• Land area     : 181,035 sq km                       
  • Population    : 14,100,000 (mid-2006)                   

Sources: U.N. Human Development Report 2006, United Nations Economic and Social Commission for Asia and the Pacific, Population Reference Bureau, Asian Development Bank Key Indicators Report, Yunnan Government.


Cambodia is an agriculture country located in Southeast Asia; it is bounded by Thailand to the west, Lao PDR and Thailand to the north and Vietnam to the east. It has a total land area of 181,035 square kilometers. The maximum extent of the country from the east to the west is approximately 580 kilometers; it extends for 450 kilometers from the north to the south.

The 1962 Census was the last official census to be conducted prior to 1998; it revealed a population of 5.7 million. The population census in 1998 recorded the number of the people in the country at 11,437,656 with an annual growth rate of 2.49 percent. The 1998 census showed that 51.8 percent of the population was female and 48.2 percent was male.

The crude birth rate (CBR) is 2.8 per cent and the total fertility rate is 4.0 per cent (National Institute of Statistic, and Directorate General for Health, 2000). The high percentage of women and children indicates that meeting their health needs should be a high priority. A large proportion of the population, 84 percent, live in rural areas, and only 16 percent live in urban areas. It is estimated that approximately 36 per cent of the total population living below the poverty line (Council for Social Development, 2002).

Since the establishment of the Royal Government of Cambodia in 1993 up to 2002, average GDP growth was 5.5 percent. Agriculture accounts for 33.4 percent of GDP, and employs more than 70.7 per cent of the labor force (Ministry of Planning, 2003).


Cambodian health is still among the lowest in the Western Pacific Region. The infant mortality rate was 95 per 1000 live births in 2000. This is high compared to its neighboring countries (fig.1).

Fig. 1 Infant Mortality in Southeast Asia

Deaths per 1,000 live births

Source: Population Reference Bureau, 2002 World Population Datasheet

The mortality rate of children under five years of age in 2000 was 124 per 1000 live births. The pattern of morbidity and mortality have remained virtually unchanged over years, and most of the population seems to be greatly affected by the same diseases including diarrhea, acute respiratory infections (ARI), dengue hemorrhagic fever, malaria, tuberculosis, malnutrition, and vaccine-preventable diseases.

The maternal mortality ratio (MMR) is also high in the region, which accounted for 437 per 100,000 live births, and it is due mainly to abortion complications, eclampsia, and hemorrhage (fig.2).

Fig.2 Maternal Mortality in Selected Countries in Asia

Source: Maternal mortality in 2000: Estimates developed by WHO, UNICEF and UNFPA, 2003, (unedited version, website).

Malaria is a major cause of morbidity and mortality in all age groups, especially in socio-economically productive groups. The people affected by malaria are forest dwellers and migrant forest workers. The incidence rate of malaria in 1993 was 9.6 per 1000 population (Ministry of Health, 2004).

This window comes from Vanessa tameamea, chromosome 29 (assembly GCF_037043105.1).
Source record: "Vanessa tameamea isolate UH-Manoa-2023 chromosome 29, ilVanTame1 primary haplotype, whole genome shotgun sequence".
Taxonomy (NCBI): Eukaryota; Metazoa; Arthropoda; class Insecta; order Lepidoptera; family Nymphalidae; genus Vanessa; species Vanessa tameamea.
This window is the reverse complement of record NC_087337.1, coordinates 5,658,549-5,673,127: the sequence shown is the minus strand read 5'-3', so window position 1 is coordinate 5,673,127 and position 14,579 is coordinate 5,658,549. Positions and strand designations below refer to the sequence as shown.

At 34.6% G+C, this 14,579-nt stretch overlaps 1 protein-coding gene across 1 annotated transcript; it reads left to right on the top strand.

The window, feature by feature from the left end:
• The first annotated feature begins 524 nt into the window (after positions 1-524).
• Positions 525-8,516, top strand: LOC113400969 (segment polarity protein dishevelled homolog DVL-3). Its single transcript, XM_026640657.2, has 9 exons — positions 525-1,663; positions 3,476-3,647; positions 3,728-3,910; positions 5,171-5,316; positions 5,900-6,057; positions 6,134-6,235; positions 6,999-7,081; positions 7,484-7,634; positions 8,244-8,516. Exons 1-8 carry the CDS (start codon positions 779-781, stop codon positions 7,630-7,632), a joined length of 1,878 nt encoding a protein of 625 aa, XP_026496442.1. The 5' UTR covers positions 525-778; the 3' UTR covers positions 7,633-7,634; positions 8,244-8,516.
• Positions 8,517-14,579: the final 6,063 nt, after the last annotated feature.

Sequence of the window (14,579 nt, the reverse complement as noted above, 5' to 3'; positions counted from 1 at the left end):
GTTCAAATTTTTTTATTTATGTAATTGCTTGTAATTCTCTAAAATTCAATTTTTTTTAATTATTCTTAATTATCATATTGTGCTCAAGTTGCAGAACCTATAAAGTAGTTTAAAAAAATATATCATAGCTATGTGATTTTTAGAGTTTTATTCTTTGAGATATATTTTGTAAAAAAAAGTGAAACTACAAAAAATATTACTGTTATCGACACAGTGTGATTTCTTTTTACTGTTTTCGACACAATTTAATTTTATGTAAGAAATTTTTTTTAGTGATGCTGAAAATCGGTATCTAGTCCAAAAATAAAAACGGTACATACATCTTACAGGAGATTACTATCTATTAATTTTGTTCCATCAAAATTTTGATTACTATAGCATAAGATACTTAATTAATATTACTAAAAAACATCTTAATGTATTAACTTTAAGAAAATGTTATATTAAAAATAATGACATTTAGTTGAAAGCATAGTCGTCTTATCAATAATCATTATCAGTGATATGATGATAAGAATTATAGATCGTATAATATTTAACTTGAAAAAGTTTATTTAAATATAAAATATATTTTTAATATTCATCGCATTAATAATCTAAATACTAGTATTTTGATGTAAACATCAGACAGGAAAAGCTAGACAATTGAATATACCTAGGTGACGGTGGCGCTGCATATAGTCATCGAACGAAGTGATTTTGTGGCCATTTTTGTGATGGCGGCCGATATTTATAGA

Tuberculosis is still a main public health problem in Cambodia, and it is classified by the WHO as one of the 23 countries in the world with high burden of tuberculosis. According to the WHO, it is estimated that 64% of Cambodian people were infected by Mycobacterium Tuberculosis. The incidence of smear positive cases (Sm+) is estimated to be 241 per 100, 000 inhabitants, with the death rate accounted for 90 deaths per 100,000 people per year (NTCP, 2001). Since the implementation of directly observed therapy short-course (DOTS) in 1994, the cure rate of tuberculosis reached to more than 85 per cent, and as of 2003, it was 90%, which is well above the international standard. However, of great concern is the increasing incidence of tuberculosis associated with HIV/AIDS, as the HIV sero-prevalence among TB patients is 12% as of 2003 (CENAT, 2003).

HIV/AIDS poses a great serious public health problem in Cambodia and it is currently estimated that 169,000 Cambodian people are living with HIV/AIDS (NCHAD, 2003). Although the estimated sero-prevalence among adults population aged 15-49 years old has shown a steady decline from 3.9% in 1997 to 2.6% in 2003. Further, the number of new HIV infections each year has also dropped, mainly among young people, as prevention strategies take effect. However, the national HIV prevalence in Cambodia remains the highest of any countries in Asia.

In October 2000, Cambodia was certified as polio free, with no cases of poliomyelitis reported since March 1997.

Leprosy no longer poses a significant public health problem. The target to lower the prevalence of this disease to less than 1 case among 10 000 people by the year 2000 has already been achieved.

Mine accidents are also a major problem. For almost nearly three decades of prolonged civil war, Cambodia remains one of the worst landmines and unexploded ordnance (UXO) affected countries in the world (Ministry of Planning, 2003). According to a Level One Survey in 2002, it was estimated that 12 per cent of the Cambodian villages have to cope with high contamination by landmines and UXOs. Currently, Cambodia is struggling against millions of landmines and UXOs, which caused more than 50,000 victims so far and still endanger hundreds of lives each year. On the 3rd of December 1997, Cambodia became a signatory of the Ottawa Convention for the prohibition of the use, stockpiling, production and transfer of anti-personnel mines, and their destruction.